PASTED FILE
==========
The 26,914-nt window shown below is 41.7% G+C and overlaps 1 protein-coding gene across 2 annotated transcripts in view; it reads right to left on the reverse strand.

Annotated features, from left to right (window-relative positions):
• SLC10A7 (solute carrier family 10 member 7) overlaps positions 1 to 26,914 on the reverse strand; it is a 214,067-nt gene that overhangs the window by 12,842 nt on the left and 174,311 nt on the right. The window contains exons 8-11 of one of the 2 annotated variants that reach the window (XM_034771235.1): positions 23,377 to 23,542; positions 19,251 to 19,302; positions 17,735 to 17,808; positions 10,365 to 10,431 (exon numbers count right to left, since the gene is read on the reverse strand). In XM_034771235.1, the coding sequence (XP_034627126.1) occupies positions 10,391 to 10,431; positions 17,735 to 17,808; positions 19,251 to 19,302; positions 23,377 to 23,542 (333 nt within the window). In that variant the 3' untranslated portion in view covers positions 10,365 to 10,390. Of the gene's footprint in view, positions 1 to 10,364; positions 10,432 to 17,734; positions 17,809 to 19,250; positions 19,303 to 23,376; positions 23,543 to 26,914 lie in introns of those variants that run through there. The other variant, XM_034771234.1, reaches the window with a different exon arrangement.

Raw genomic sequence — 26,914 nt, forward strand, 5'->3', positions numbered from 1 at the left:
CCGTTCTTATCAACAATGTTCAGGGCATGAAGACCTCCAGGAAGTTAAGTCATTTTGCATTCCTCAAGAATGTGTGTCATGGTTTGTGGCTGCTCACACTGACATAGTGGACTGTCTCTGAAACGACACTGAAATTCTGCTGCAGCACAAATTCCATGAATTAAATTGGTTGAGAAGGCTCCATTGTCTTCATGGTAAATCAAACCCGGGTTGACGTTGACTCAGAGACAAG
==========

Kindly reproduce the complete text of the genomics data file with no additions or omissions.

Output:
The 26,914-nt window shown below is 41.7% G+C and overlaps 1 protein-coding gene across 2 annotated transcripts in view; it reads right to left on the reverse strand.

Annotated features, from left to right (window-relative positions):
• SLC10A7 (solute carrier family 10 member 7) overlaps positions 1 to 26,914 on the reverse strand; it is a 214,067-nt gene that overhangs the window by 12,842 nt on the left and 174,311 nt on the right. The window contains exons 8-11 of one of the 2 annotated variants that reach the window (XM_034771235.1): positions 23,377 to 23,542; positions 19,251 to 19,302; positions 17,735 to 17,808; positions 10,365 to 10,431 (exon numbers count right to left, since the gene is read on the reverse strand). In XM_034771235.1, the coding sequence (XP_034627126.1) occupies positions 10,391 to 10,431; positions 17,735 to 17,808; positions 19,251 to 19,302; positions 23,377 to 23,542 (333 nt within the window). In that variant the 3' untranslated portion in view covers positions 10,365 to 10,390. Of the gene's footprint in view, positions 1 to 10,364; positions 10,432 to 17,734; positions 17,809 to 19,250; positions 19,303 to 23,376; positions 23,543 to 26,914 lie in introns of those variants that run through there. The other variant, XM_034771234.1, reaches the window with a different exon arrangement.

Raw genomic sequence — 26,914 nt, forward strand, 5'->3', positions numbered from 1 at the left:
CCGTTCTTATCAACAATGTTCAGGGCATGAAGACCTCCAGGAAGTTAAGTCATTTTGCATTCCTCAAGAATGTGTGTCATGGTTTGTGGCTGCTCACACTGACATAGTGGACTGTCTCTGAAACGACACTGAAATTCTGCTGCAGCACAAATTCCATGAATTAAATTGGTTGAGAAGGCTCCATTGTCTTCATGGTAAATCAAACCCGGGTTGACGTTGACTCAGAGACAAG